What Is the Average Retirement Savings by Age?

What Is the Average Retirement Savings by Age

Most experts recommend saving around 10 times your pre-retirement income.

It's no secret that most people haven't saved nearly enough for a comfortable retirement. But how much do you need for a "comfortable" retirement? And how does your savings compare to your peers'?

In this article, we look at average retirement savings by age, recommendations to retire comfortably, and suggested steps to help you reach your goals.

Average retirement savings by age

According to the 2019-2020 Federal Reserve Survey of Consumer Finances (CFS), the average retirement savings by age in the U.S. are:

  • Ages 18-24: $4,745.25
  • Ages 25-59: $9,048.51
  • Ages 30-34: $21,731.92
  • Ages 35-39: $48,710.27
  • Ages 40-44: $101,899.22
  • Ages 45-59: $148,950.14
  • Ages 50-54: $146,068.38
  • Ages 55-59: $223,493.56
  • Ages 60-64: $221,451.67
  • Ages 65-69: $206,819.35

However, just because that is the average doesn’t mean it’s what experts recommend. The earlier you start saving for retirement the better, but there are general rules of thumb to follow to know how much you should have saved with a goal of retiring at age 67 (full retirement age for Social Security benefits).

How much do you need to save for retirement?

On average, most retirees will need somewhere between 55-80% of their preretirement income to maintain their current lifestyle once leaving the workforce. To get there, experts recommend saving at least 10-15% of your pre-tax income each year.

The 80% rule states that you’ll need to save as much as you’d need to have the equivalent of 80% of your pre-retirement salary. So, if you currently make $75,000 per year, your retirement income would need to be about $60,000 per year. If you retire at age 67 and live to be 80 years old, you’ll need 13 years’ worth of savings. At $60,000 per year, that’s at least $780,000.

However, keep in mind that only about 45% of your retirement income will come from savings, and the rest will likely come from Social Security benefits (about 40%), pensions, or other investments you’ve made throughout the years.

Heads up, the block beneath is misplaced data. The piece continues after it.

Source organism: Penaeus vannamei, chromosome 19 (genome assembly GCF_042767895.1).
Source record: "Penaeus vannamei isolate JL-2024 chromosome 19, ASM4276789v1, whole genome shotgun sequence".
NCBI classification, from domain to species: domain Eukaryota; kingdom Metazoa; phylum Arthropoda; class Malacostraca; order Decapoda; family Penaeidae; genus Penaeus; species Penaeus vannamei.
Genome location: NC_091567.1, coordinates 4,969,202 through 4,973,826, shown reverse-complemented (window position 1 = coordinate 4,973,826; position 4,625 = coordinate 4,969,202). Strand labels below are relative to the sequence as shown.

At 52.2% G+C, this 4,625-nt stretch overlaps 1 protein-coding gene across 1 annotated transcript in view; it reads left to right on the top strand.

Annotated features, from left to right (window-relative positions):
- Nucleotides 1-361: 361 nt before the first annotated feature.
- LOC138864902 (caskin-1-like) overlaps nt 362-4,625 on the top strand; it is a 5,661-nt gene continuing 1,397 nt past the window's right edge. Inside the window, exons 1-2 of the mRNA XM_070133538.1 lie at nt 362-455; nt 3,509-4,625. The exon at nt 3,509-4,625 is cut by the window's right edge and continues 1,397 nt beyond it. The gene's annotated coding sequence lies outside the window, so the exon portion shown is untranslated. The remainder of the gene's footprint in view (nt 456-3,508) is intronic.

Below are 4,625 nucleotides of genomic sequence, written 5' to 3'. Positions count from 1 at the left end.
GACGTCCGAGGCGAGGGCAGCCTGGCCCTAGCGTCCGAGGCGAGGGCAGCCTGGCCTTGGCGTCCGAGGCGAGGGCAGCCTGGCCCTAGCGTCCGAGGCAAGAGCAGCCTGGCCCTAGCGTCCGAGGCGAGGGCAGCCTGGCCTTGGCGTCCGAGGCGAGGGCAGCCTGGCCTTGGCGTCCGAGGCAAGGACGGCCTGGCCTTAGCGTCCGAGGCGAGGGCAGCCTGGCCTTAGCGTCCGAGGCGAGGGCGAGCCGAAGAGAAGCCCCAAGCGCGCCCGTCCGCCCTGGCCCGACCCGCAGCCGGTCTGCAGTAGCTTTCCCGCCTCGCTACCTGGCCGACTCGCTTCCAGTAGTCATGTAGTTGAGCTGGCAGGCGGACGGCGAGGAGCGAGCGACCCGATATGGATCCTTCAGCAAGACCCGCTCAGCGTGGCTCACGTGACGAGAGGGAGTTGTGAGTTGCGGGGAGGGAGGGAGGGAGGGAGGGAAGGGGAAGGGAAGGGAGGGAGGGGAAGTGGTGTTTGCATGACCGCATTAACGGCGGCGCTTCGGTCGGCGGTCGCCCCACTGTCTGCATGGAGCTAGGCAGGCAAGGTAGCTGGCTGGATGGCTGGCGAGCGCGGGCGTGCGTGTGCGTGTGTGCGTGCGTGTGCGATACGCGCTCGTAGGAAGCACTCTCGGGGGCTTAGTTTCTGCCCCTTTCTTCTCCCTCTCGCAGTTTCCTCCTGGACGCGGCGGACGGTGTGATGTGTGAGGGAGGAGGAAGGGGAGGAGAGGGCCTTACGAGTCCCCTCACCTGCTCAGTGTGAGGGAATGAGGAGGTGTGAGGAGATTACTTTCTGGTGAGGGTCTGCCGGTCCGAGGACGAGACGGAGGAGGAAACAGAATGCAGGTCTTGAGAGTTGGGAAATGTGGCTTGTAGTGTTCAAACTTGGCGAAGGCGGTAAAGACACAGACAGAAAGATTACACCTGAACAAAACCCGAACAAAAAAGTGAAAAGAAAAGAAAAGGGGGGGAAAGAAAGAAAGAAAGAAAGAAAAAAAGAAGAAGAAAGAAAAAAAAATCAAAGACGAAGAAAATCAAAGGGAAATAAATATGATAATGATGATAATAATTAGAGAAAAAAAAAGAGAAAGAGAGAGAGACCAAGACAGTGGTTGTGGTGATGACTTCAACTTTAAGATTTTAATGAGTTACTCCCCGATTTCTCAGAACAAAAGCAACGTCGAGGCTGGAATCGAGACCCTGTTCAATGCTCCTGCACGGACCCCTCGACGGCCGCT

To know how much you need to save for retirement, the first thing to do is estimate your future income needs:

  • List your current average monthly expenses, including mortgage or rent, utilities and other bills, groceries, entertainment, debt payments, and others
  • From that list, think about the costs that will increase, decrease, stay the same, or be eliminated entirely
  • Start a new list that estimates what expenses you’ll have during retirement and the costs be sure to include expenses you may not have now but plan to have in the future, such as traveling
  • Multiply that total by 12 to get the estimated annual income you’ll need to afford those expenses

You’ll also want to make sure you have a plan for emergencies and build an emergency fund with at least 6 months’ worth of living expenses (though some experts recommend up to 9-12 months’ worth). This can serve as a back-up plan for unexpected costs or emergencies you may face.

If you need help, you can work with a financial advisor, who can help you stay on track and plan appropriately. Or, use a retirement calculator to better understand where you are in your savings progress today, and how much further you need to go.

Retirement savings by age

It’s suggested to start saving for retirement as early as you can, even in your 20s. Experts recommend the following benchmarks to help you track toward your savings progress:

Suggested retirement savings by age

The earlier you start saving, the more you’ll be able to funnel away for the future. Here's an example that illustrates this importance: